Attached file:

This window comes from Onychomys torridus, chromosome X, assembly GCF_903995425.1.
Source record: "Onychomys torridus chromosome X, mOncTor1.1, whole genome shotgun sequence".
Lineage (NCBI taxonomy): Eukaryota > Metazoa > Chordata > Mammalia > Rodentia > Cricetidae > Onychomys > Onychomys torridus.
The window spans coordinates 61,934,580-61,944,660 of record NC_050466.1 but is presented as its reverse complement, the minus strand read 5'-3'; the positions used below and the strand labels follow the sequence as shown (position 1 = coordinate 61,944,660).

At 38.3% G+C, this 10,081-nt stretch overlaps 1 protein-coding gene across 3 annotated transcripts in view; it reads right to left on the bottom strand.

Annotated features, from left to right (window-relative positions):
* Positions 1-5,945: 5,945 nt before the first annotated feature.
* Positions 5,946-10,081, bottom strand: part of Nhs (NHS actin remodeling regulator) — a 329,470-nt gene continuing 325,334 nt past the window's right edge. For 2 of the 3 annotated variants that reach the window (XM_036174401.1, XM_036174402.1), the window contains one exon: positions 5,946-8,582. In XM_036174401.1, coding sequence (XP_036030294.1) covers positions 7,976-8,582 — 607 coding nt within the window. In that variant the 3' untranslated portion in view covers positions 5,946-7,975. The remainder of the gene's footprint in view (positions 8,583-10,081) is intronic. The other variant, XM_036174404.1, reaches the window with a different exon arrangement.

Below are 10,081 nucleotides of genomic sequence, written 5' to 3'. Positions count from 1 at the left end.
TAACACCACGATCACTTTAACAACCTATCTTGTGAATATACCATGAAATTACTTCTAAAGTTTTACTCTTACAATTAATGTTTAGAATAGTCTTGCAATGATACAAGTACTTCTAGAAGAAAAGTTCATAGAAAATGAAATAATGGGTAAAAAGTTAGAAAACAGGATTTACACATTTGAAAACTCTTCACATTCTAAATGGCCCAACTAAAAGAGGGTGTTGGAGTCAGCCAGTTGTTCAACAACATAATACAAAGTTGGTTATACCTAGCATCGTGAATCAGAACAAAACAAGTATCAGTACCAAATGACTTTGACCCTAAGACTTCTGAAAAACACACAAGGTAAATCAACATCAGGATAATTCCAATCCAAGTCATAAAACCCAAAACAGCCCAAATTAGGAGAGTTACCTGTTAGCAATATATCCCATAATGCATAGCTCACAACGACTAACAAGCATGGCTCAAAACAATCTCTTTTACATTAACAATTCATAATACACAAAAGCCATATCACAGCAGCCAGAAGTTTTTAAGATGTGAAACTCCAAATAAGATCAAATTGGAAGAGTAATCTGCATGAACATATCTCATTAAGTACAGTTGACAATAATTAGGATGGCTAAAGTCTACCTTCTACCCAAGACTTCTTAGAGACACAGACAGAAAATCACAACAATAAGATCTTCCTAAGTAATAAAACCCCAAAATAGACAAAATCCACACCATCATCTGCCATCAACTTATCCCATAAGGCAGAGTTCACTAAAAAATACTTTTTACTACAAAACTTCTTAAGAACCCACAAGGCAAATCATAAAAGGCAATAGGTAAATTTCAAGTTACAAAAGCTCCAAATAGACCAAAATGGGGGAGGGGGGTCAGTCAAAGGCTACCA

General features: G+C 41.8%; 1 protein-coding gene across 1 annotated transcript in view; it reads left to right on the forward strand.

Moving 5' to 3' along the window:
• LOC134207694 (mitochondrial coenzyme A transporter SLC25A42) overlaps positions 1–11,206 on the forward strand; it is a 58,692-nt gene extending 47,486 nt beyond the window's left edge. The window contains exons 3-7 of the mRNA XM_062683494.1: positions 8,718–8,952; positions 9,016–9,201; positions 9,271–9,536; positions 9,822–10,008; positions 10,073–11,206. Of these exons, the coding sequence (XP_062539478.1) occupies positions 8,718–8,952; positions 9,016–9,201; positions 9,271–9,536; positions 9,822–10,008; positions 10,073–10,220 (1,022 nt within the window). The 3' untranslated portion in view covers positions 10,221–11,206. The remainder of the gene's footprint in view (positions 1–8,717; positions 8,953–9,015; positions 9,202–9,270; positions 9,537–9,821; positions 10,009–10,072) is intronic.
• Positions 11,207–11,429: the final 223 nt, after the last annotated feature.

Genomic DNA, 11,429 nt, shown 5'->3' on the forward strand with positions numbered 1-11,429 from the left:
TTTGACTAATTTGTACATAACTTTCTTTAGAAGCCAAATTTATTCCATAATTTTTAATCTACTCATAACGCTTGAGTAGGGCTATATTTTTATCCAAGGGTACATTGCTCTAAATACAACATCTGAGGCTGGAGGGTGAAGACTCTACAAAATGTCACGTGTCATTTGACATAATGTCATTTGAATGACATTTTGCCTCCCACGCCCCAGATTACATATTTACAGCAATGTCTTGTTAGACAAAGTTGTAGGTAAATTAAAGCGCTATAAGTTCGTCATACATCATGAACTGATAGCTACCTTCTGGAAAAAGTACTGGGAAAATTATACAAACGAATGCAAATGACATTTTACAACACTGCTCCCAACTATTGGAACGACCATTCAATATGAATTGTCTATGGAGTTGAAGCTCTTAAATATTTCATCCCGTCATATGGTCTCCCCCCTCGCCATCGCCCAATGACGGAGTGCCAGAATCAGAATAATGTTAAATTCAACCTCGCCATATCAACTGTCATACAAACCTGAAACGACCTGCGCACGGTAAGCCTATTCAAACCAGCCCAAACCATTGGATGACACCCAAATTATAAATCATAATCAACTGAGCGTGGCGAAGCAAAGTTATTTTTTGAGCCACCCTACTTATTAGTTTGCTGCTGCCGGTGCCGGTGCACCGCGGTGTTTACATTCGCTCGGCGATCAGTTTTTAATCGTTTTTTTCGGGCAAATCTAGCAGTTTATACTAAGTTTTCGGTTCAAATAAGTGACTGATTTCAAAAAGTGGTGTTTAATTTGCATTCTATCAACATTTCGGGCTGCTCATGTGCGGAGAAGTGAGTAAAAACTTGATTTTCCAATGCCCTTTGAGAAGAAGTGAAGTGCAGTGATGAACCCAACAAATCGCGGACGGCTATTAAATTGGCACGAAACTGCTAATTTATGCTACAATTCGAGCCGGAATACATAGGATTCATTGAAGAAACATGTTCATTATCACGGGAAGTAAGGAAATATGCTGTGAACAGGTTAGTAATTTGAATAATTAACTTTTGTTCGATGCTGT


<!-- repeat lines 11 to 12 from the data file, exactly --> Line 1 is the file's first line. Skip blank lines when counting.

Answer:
General features: G+C 41.8%; 1 protein-coding gene across 1 annotated transcript in view; it reads left to right on the forward strand.

Moving 5' to 3' along the window: